Closure and Disclosure – A Seemingly Cool Record Disclosing a Hot Subject

Jan Hietala


Project Period:
Type: Affiliated PhD research
Program Area(s): Critical Projections/Critical Historiography


Description

Sexual identities disclosed in architectural documents, is the subject I have analysed for the last four years, and would like to see as the starting point for a discussion about a possible influence of sexual identity in architecture and the methodological approach to this issue. On the watercolour ‘Perspective of the Hall and the Staircase at Strawberry Hill’ we see exactly what the title implicates. In a pre-expressionistic manner the draughtsman has constructed a dramatic image. Most probably the draughtsman utilised a Camera Obscura. The watercolour is attributed to Richard Bentley (1708-82) dated c.1753. Seemingly objectively Bentley depicts the interior space in a house, with the assistance of an apparatus. As we will see it is an ambiguous piece of art.

In 1748 Horace Walpole (1717-97) undertook the reconstruction of a 17-century farmhouse in Twickenham Middlesex outside London. He christened the project Strawberry Hill. He was not alone in his deed. To his support he invited Bentley amongst others. Sometimes as many as for men, periodically lived under the same roof. It is perhaps the most written about villa of all time. Walpole was the first to write about its building process in a correspondence consisting of some 8000 letters, the lot kept at Lewis Walpole Library Yale University.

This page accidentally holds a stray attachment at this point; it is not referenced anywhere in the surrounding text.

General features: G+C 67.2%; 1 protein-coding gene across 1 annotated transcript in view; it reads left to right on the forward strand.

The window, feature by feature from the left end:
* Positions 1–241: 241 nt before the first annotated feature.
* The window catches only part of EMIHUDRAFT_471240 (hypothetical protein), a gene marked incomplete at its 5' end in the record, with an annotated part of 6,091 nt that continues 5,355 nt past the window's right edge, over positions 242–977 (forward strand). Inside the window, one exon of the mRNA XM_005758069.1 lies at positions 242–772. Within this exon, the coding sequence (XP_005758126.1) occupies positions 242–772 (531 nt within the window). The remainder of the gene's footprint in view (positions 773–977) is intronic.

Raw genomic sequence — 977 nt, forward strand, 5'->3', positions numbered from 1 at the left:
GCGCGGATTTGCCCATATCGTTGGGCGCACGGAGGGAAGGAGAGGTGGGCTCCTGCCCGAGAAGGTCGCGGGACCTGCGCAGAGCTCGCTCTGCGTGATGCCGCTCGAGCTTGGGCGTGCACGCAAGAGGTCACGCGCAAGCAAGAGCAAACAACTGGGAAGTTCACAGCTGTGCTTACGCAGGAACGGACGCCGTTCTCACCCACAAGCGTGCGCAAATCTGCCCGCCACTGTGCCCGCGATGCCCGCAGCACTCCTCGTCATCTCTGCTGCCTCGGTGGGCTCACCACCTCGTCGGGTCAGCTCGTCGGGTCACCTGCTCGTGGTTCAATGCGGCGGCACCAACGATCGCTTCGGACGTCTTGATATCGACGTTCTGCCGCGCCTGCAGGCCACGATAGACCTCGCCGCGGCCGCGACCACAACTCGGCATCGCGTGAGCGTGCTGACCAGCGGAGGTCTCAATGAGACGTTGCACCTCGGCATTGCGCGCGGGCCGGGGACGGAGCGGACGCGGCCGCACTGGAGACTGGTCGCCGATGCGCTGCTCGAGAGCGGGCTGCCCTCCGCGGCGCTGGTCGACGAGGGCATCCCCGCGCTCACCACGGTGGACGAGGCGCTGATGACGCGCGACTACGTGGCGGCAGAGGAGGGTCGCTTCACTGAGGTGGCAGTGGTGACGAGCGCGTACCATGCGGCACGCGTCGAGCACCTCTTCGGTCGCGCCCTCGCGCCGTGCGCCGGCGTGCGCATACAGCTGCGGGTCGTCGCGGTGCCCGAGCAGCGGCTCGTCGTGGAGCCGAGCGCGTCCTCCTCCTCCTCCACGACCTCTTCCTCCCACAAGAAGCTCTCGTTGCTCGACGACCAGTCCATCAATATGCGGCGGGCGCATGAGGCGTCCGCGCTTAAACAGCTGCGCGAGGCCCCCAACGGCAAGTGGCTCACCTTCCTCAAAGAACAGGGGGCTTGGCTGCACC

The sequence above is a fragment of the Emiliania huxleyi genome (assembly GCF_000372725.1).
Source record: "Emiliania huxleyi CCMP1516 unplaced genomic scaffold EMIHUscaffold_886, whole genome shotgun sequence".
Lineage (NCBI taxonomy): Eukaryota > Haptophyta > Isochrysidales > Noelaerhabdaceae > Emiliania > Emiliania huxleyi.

In a letter of 1753 Walpole describes the interior space seen on Bentley watercolour. There is a discrepancy between the two records. Walpole approaches the interior in a pre-cinematographic manner. If a visitor took Walpole by his words, he/she would experience the space set in motion. Bentley’s approach is the opposite. He presents an empty stage, a frozen moment where no trace of human activity is detectable, not unlike early daguerreotypes of Paris’s boulevards shot in broad daylight curiously abandoned. There is yet another discrepancy between the two records. When Walpole vividly concentrates on the architectural benefits of the design, Bentley discloses something of a more private nature. His perspective leads to a chamber. Behind a door ajar we see a flesh-pink glow. Not unlike the contracted draughtsman in Peter Greenaway’s film ‘The Draughtsman’s Contract’ (1982), Bentley reveals something his benefactor perhaps did not want to: his bedchamber in an all male household. This chamber has until now never been described.

Other drawings by Bentley, reveals for the context interesting details. On a drawing depicting a four-post bed, presumably once standing in the Pink Bedchamber, we sense the imprint of bodies in the mattress and cushions. The soft lines are explicit. The next illustration depicts the chamber but from its outside. Here Bentley deliberately shuts the blinds and cuts out any curious glances. The façade seems to be un-penetrable. At stake is if there is something to learn from studying historical material, with a both subjective and objective analytical framework? Is there more than one possible method to vivisect a document? May we allow us to be firm when describing historic sources, and liberal in our associations?


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